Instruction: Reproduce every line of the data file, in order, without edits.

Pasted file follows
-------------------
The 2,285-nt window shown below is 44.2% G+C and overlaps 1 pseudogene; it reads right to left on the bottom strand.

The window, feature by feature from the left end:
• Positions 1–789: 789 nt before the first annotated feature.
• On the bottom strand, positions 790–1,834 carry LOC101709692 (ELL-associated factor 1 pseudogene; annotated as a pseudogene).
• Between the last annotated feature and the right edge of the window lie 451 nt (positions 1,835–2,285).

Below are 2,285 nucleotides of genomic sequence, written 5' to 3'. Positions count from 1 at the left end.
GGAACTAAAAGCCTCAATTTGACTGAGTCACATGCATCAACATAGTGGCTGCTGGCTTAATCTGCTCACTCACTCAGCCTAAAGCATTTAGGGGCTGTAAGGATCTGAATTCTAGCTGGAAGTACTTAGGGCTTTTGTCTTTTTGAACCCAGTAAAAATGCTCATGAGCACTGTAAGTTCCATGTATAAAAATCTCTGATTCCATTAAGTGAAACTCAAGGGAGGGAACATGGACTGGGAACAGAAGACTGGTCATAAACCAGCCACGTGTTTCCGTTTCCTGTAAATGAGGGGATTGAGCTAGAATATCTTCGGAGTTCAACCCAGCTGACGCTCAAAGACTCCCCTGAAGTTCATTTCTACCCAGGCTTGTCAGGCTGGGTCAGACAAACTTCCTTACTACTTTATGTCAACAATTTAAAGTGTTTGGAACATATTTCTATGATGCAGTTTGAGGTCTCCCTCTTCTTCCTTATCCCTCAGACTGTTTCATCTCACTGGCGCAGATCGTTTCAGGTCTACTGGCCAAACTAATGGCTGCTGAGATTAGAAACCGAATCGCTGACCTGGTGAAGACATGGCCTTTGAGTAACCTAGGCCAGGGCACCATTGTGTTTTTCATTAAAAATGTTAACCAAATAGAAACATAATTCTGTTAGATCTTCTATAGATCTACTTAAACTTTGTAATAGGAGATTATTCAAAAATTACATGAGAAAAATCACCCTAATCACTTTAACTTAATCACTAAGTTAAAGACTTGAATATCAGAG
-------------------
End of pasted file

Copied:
The 2,285-nt window shown below is 44.2% G+C and overlaps 1 pseudogene; it reads right to left on the bottom strand.

The window, feature by feature from the left end:
• Positions 1–789: 789 nt before the first annotated feature.
• On the bottom strand, positions 790–1,834 carry LOC101709692 (ELL-associated factor 1 pseudogene; annotated as a pseudogene).
• Between the last annotated feature and the right edge of the window lie 451 nt (positions 1,835–2,285).

Below are 2,285 nucleotides of genomic sequence, written 5' to 3'. Positions count from 1 at the left end.
GGAACTAAAAGCCTCAATTTGACTGAGTCACATGCATCAACATAGTGGCTGCTGGCTTAATCTGCTCACTCACTCAGCCTAAAGCATTTAGGGGCTGTAAGGATCTGAATTCTAGCTGGAAGTACTTAGGGCTTTTGTCTTTTTGAACCCAGTAAAAATGCTCATGAGCACTGTAAGTTCCATGTATAAAAATCTCTGATTCCATTAAGTGAAACTCAAGGGAGGGAACATGGACTGGGAACAGAAGACTGGTCATAAACCAGCCACGTGTTTCCGTTTCCTGTAAATGAGGGGATTGAGCTAGAATATCTTCGGAGTTCAACCCAGCTGACGCTCAAAGACTCCCCTGAAGTTCATTTCTACCCAGGCTTGTCAGGCTGGGTCAGACAAACTTCCTTACTACTTTATGTCAACAATTTAAAGTGTTTGGAACATATTTCTATGATGCAGTTTGAGGTCTCCCTCTTCTTCCTTATCCCTCAGACTGTTTCATCTCACTGGCGCAGATCGTTTCAGGTCTACTGGCCAAACTAATGGCTGCTGAGATTAGAAACCGAATCGCTGACCTGGTGAAGACATGGCCTTTGAGTAACCTAGGCCAGGGCACCATTGTGTTTTTCATTAAAAATGTTAACCAAATAGAAACATAATTCTGTTAGATCTTCTATAGATCTACTTAAACTTTGTAATAGGAGATTATTCAAAAATTACATGAGAAAAATCACCCTAATCACTTTAACTTAATCACTAAGTTAAAGACTTGAATATCAGAG